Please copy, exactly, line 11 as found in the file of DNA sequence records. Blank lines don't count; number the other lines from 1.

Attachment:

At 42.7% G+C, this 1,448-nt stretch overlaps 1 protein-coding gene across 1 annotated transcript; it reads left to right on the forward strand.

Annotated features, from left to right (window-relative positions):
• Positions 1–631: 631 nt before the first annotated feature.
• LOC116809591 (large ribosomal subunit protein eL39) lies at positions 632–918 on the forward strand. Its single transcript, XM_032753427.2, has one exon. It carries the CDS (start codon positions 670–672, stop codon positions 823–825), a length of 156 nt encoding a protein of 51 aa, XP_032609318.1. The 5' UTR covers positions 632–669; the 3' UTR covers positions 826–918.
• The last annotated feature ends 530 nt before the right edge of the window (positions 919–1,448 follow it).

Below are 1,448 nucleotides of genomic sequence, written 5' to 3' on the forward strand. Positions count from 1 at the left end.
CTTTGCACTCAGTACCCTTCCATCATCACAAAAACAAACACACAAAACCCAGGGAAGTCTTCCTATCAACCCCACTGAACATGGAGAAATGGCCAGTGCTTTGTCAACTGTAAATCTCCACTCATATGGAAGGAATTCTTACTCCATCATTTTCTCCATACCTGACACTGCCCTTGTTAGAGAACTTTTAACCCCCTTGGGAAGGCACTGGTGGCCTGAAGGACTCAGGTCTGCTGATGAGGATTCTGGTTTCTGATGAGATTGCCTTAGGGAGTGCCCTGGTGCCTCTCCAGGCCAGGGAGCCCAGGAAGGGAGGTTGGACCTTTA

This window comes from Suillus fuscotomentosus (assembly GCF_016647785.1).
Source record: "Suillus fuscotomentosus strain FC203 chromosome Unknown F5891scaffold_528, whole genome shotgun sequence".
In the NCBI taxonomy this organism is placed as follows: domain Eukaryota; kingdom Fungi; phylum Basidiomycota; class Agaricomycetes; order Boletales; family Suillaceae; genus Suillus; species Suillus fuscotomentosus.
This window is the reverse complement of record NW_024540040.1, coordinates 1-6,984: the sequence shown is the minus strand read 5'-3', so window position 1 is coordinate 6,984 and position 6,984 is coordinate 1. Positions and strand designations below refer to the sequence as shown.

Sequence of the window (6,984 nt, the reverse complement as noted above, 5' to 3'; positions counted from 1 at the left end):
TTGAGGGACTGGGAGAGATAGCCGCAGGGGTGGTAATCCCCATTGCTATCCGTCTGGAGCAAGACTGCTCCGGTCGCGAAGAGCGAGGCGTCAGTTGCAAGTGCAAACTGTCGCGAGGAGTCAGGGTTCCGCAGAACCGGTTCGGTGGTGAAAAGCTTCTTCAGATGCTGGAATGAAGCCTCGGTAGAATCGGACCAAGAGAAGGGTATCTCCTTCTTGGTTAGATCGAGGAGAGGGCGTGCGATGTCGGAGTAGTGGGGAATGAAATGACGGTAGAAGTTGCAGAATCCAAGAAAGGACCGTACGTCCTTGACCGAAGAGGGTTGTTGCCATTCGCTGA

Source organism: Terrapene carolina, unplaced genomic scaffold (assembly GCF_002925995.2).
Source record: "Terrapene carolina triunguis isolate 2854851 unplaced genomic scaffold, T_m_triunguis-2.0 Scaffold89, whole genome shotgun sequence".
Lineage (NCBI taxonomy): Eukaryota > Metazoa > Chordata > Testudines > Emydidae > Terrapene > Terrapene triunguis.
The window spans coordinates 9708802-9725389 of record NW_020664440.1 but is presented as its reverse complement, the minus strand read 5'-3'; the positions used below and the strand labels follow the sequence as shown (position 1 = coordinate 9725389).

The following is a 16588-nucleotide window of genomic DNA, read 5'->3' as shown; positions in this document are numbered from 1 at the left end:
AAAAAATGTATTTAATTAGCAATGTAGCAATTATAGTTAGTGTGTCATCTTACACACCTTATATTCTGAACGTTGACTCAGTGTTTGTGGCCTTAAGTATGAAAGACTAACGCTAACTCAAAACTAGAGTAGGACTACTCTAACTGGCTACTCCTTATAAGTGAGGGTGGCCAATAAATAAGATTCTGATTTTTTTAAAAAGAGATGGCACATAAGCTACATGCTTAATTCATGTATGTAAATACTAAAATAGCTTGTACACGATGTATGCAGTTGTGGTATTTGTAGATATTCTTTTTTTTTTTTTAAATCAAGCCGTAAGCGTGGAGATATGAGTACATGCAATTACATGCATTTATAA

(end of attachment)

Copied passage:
This window is the reverse complement of record NW_024540040.1, coordinates 1-6,984: the sequence shown is the minus strand read 5'-3', so window position 1 is coordinate 6,984 and position 6,984 is coordinate 1. Positions and strand designations below refer to the sequence as shown.